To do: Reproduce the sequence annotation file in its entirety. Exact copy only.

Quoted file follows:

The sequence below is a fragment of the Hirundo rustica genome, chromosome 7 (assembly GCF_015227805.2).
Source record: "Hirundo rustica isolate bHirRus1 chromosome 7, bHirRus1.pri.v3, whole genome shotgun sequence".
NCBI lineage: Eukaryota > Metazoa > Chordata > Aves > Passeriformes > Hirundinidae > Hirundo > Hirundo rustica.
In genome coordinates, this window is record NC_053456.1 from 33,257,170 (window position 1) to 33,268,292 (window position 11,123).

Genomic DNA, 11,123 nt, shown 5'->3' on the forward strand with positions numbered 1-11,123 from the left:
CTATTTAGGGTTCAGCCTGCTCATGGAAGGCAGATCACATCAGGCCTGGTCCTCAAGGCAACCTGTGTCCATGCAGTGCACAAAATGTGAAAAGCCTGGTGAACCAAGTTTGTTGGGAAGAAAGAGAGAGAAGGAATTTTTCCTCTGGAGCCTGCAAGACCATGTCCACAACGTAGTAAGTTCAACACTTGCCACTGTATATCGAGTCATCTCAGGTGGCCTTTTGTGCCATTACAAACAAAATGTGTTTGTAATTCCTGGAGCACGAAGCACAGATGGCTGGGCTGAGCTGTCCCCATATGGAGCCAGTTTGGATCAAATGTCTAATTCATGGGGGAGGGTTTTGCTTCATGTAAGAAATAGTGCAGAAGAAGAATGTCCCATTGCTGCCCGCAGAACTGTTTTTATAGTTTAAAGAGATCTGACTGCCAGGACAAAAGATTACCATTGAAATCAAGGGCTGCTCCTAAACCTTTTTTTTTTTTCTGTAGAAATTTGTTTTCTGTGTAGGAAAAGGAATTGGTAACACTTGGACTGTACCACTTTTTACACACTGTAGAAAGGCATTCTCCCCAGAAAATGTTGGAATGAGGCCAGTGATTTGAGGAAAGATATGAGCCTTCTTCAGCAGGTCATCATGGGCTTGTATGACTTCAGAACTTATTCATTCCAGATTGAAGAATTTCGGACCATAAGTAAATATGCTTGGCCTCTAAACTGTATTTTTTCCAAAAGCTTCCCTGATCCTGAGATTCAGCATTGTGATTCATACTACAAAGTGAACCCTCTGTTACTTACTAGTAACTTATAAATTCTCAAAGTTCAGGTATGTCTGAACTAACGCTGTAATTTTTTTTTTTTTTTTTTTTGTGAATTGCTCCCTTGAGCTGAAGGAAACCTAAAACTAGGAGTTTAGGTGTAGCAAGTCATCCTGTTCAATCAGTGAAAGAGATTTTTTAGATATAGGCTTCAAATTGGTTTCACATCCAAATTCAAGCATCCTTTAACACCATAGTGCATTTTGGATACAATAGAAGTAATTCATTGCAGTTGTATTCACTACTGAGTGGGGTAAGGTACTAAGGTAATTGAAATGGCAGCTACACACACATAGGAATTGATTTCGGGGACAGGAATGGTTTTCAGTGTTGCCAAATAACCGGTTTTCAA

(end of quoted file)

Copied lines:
The sequence below is a fragment of the Hirundo rustica genome, chromosome 7 (assembly GCF_015227805.2).
Source record: "Hirundo rustica isolate bHirRus1 chromosome 7, bHirRus1.pri.v3, whole genome shotgun sequence".
NCBI lineage: Eukaryota > Metazoa > Chordata > Aves > Passeriformes > Hirundinidae > Hirundo > Hirundo rustica.
In genome coordinates, this window is record NC_053456.1 from 33,257,170 (window position 1) to 33,268,292 (window position 11,123).

Genomic DNA, 11,123 nt, shown 5'->3' on the forward strand with positions numbered 1-11,123 from the left:
CTATTTAGGGTTCAGCCTGCTCATGGAAGGCAGATCACATCAGGCCTGGTCCTCAAGGCAACCTGTGTCCATGCAGTGCACAAAATGTGAAAAGCCTGGTGAACCAAGTTTGTTGGGAAGAAAGAGAGAGAAGGAATTTTTCCTCTGGAGCCTGCAAGACCATGTCCACAACGTAGTAAGTTCAACACTTGCCACTGTATATCGAGTCATCTCAGGTGGCCTTTTGTGCCATTACAAACAAAATGTGTTTGTAATTCCTGGAGCACGAAGCACAGATGGCTGGGCTGAGCTGTCCCCATATGGAGCCAGTTTGGATCAAATGTCTAATTCATGGGGGAGGGTTTTGCTTCATGTAAGAAATAGTGCAGAAGAAGAATGTCCCATTGCTGCCCGCAGAACTGTTTTTATAGTTTAAAGAGATCTGACTGCCAGGACAAAAGATTACCATTGAAATCAAGGGCTGCTCCTAAACCTTTTTTTTTTTTCTGTAGAAATTTGTTTTCTGTGTAGGAAAAGGAATTGGTAACACTTGGACTGTACCACTTTTTACACACTGTAGAAAGGCATTCTCCCCAGAAAATGTTGGAATGAGGCCAGTGATTTGAGGAAAGATATGAGCCTTCTTCAGCAGGTCATCATGGGCTTGTATGACTTCAGAACTTATTCATTCCAGATTGAAGAATTTCGGACCATAAGTAAATATGCTTGGCCTCTAAACTGTATTTTTTCCAAAAGCTTCCCTGATCCTGAGATTCAGCATTGTGATTCATACTACAAAGTGAACCCTCTGTTACTTACTAGTAACTTATAAATTCTCAAAGTTCAGGTATGTCTGAACTAACGCTGTAATTTTTTTTTTTTTTTTTTTTGTGAATTGCTCCCTTGAGCTGAAGGAAACCTAAAACTAGGAGTTTAGGTGTAGCAAGTCATCCTGTTCAATCAGTGAAAGAGATTTTTTAGATATAGGCTTCAAATTGGTTTCACATCCAAATTCAAGCATCCTTTAACACCATAGTGCATTTTGGATACAATAGAAGTAATTCATTGCAGTTGTATTCACTACTGAGTGGGGTAAGGTACTAAGGTAATTGAAATGGCAGCTACACACACATAGGAATTGATTTCGGGGACAGGAATGGTTTTCAGTGTTGCCAAATAACCGGTTTTCAA